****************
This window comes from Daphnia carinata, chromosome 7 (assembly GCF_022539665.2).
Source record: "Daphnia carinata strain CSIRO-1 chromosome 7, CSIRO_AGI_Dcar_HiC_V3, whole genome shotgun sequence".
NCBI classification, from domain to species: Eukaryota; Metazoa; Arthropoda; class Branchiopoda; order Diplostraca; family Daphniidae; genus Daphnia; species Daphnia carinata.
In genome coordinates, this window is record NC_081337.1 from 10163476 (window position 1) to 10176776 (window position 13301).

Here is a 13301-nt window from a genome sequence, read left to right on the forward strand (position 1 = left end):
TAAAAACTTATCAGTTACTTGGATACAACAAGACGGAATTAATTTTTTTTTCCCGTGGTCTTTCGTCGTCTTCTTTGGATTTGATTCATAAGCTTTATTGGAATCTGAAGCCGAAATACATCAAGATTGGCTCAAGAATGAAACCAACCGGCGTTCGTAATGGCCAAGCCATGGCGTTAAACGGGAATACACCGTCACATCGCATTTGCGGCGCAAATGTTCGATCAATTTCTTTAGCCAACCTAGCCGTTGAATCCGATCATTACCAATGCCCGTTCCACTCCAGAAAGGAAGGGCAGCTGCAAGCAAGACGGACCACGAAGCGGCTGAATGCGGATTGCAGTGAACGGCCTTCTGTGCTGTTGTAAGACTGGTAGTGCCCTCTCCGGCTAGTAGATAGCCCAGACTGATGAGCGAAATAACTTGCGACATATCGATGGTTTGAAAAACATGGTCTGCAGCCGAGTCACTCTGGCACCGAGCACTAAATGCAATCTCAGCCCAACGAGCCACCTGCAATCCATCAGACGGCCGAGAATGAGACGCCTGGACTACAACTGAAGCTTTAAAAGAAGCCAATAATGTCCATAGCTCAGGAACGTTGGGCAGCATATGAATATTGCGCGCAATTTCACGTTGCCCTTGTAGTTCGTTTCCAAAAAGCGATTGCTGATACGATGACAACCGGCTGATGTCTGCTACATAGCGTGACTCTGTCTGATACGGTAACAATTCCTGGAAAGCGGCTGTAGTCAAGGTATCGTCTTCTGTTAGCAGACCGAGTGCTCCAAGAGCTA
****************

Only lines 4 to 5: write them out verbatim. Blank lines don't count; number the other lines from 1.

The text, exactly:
In genome coordinates, this window is record NC_081337.1 from 10163476 (window position 1) to 10176776 (window position 13301).

Here is a 13301-nt window from a genome sequence, read left to right on the forward strand (position 1 = left end):